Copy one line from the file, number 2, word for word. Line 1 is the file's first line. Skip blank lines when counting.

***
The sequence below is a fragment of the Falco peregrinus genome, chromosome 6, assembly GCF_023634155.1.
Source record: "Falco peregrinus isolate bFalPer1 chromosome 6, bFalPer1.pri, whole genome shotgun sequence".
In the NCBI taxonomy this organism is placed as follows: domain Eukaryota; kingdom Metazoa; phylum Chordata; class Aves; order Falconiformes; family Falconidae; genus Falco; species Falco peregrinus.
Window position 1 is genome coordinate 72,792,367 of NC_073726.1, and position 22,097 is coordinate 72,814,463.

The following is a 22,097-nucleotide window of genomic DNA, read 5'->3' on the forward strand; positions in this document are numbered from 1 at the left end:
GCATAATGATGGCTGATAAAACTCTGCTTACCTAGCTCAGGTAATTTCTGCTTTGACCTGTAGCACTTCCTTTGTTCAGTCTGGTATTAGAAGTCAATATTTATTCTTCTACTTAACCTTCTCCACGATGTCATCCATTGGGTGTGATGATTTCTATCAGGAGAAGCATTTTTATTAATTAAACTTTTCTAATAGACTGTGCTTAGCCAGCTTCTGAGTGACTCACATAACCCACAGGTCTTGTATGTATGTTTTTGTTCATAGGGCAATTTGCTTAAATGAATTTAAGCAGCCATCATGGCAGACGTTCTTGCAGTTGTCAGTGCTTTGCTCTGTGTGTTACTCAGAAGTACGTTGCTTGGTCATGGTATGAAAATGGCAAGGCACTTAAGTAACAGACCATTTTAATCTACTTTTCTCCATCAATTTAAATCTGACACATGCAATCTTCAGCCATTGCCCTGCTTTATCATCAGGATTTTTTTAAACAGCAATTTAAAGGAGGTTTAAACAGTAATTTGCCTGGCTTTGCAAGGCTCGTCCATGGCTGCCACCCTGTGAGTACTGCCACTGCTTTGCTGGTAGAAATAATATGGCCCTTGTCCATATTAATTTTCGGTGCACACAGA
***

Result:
Source record: "Falco peregrinus isolate bFalPer1 chromosome 6, bFalPer1.pri, whole genome shotgun sequence".